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Microgravity Science

Microgravity Characteristics

There are four factors that influence the behavior of liquids and gas in a microgravity environment: 1)"Absence of buoyancy and sedimentation", 2)"Absence of convection", 3)"Absence of hydrostatic pressure" and 4)"containerless float". These phenomena nullify what generally are considered as natural phenomena on Earth. In addition, phenomena, which are hidden by the gravitational effects, would show themselves quite clearly in the microgravity environment. If these gravitational forces that pulls everything downwards on Earth are negated in microgravity, then these phenomena can be observed more clearly in space.

By utilizing the microgravity conditions, space experiments have been conducted for both technological aspects, such as the development of new materials and discovering solutions to manufacturing problems, and scientific aspects, such as, discovering unknown physical and chemical phenomena.

These space experiments have achieved some positive results, such as proving theories and revealing previously unexplained phenomena. Currently, efforts to apply those results are being made.

Absence of buoyancy and sedimentation

On Earth, heavy substances will sink while lighter ones will float. In microgravity, substance of different relative density, such as water and oil, will disperse evenly, thus leading to the potential of manufacturing more highly advanced materials.

Absence of convection

On Earth, heated liquids and gas have lighter relative density, thus causing convection. In a microgravity environment, there's no convection due to different relative densities. Therefore, it is expected that the manufacturing of materials without any affects from convection may be possible, thus resulting in the manufacturing of higher quality materials that are not possible to produce on Earth.

Absence of hydrostatic pressure

On Earth, hydrostatic pressure increases in the deeper depths of the liquid. This is due to the weight of liquid itself. Almost no hydrostatic pressure exists in microgravity. This is quite effective when working with soft materials.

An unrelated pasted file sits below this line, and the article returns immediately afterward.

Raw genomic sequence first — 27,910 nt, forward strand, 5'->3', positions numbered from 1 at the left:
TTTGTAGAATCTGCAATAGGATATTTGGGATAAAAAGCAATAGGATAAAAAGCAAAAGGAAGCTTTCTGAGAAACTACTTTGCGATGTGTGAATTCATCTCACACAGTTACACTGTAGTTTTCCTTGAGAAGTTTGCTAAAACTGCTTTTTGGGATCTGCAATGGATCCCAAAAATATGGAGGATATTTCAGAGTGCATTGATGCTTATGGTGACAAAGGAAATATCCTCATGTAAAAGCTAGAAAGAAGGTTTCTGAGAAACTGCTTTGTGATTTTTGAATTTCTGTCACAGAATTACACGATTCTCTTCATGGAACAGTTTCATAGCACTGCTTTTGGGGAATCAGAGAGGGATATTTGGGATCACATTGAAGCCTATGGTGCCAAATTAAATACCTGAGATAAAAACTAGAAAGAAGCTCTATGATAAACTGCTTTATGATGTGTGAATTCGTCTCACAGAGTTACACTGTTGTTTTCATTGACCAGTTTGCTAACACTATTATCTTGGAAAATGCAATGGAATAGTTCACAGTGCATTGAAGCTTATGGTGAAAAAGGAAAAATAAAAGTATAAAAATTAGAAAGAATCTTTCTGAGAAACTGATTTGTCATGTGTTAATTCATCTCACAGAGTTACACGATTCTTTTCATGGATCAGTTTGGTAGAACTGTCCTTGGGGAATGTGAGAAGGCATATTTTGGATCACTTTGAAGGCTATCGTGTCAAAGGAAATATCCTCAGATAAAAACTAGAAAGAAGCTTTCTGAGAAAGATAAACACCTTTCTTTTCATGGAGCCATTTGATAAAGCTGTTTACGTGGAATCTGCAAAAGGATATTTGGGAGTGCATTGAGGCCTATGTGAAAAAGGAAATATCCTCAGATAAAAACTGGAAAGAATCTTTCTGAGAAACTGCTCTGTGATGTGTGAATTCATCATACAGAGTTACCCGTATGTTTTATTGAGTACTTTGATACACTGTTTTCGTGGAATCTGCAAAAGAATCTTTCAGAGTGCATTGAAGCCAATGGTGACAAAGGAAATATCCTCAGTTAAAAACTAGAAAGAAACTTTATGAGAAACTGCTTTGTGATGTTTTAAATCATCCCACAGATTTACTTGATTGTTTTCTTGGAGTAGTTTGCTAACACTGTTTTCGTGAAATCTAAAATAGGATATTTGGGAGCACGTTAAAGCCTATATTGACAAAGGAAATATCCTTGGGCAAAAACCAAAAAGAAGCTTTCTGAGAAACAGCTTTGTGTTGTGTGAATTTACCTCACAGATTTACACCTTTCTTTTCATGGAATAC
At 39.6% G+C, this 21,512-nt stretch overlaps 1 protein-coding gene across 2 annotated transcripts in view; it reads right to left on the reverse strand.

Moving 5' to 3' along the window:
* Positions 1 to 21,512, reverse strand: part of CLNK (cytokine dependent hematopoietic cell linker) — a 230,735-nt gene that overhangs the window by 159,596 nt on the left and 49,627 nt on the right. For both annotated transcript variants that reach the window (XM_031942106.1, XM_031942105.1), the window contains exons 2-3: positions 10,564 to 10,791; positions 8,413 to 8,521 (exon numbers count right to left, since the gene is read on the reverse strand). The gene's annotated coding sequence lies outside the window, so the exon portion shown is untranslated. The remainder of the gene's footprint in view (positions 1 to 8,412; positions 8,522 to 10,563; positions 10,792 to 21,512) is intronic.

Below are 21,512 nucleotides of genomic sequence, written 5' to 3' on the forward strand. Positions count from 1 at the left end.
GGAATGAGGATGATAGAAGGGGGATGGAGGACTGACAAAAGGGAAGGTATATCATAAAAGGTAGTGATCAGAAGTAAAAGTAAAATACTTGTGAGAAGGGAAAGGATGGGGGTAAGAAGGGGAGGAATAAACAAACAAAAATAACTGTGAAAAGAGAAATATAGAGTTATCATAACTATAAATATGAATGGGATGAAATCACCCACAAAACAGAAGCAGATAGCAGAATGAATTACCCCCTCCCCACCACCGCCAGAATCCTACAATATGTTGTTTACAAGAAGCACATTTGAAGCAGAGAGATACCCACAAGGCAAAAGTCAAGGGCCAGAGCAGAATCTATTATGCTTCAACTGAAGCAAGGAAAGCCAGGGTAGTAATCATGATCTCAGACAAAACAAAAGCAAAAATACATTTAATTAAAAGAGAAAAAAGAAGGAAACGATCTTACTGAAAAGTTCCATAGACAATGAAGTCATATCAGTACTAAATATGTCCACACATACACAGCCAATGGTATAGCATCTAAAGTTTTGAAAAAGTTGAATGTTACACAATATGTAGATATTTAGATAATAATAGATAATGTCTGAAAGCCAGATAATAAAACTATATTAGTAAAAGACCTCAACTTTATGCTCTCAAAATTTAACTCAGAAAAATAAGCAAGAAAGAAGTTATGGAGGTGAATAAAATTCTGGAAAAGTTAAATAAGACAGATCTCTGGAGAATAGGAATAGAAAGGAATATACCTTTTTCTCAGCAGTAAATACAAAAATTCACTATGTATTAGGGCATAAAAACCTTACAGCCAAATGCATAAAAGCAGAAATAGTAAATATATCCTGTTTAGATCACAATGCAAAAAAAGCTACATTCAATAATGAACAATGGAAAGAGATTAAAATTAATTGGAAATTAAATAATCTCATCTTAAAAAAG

Containerless float

Liquids cannot be contained without the use of containers on Earth. In microgravity however, liquids can float in the air without a container. This makes it possible to determine the liquid's characteristics, to understand chemical reactions, to develop new materials with new functionality in a containerless environment, and develop new materials free from any contamination from containers.

Space Experiments Utilizing Microgravity

Major experiments in space that utilized microgravity started in 1970s. These experiments have over thirty years of history, including experiments conducted on the Space Shuttles while orbiting the Earth. Many experiments using aircrafts, small rockets and free-flyers have been performed as well. Short duration microgravity experiments that utilized free-fall experiment facilities have been on going since the 1950s.

When analyzing the history of experiments conducted in space, the Skylab Project, which started in 1973 and a project that Japan participated in, demonstrated the merits of space experiments and has provided a boost in space environment utilization, ever since. The crystal growth experiment for semiconductors resulted in higher quality and larger sized crystals that would have been impossible to obtain on Earth. The electrical characteristics also exhibited better uniformity as well. Gold and germanium alloys produced on Earth, exhibit a very rough dispersal and separation of the metals. However, in space, the produced alloys exhibited a very uniformed quality. After further analysis, it was determined that this alloy was a compound that could not be formed under gravity conditions. This led to a significant amount of attention and to expectations of further metal processing possibilities under microgravity conditions. This period of time was the groundbreaking years for conducting experiments in space. Also, the "Cat's Whisker" experiment proposed by Japan was successfully conducted at the Skylab. The experiment's goal was to disperse fine crystals of silicon carbide in molten silver. Conducting the first on-orbit Japanese space experiment drew a significant amount of interest.

Between the 1980s and 1990s, periodic experiment opportunities were provided by the Space Shuttle. Many experiments from a variety of fields were performed and experiments in space entered its growth stage. Japan started conducting major experiments in Earth's orbit in 1992, beginning with the First International Microgravity Laboratory (IML-1) and the First Material Processing Test (FMPT). In the Material Science field, 22 experiments have been conducted. Japan's space experiments have made remarkable progress. Active participation in the Second International Microgravity Laboratory (IML-2) and the First Microgravity Science Laboratory (MSL-1) followed. Japan utilized the TR-IA, a Japanese developed small rocket, to perform experiments that added to Japan's growing experience in space. Through these experiences, Japan rose to a world leadership position in such fields as, Material Science utilizing electrostatic levitation furnace, diffusivity measurements using shear cell methods, and simultaneous ad-hoc observation technology of thermal field and density field by dual wavelength interference microscope.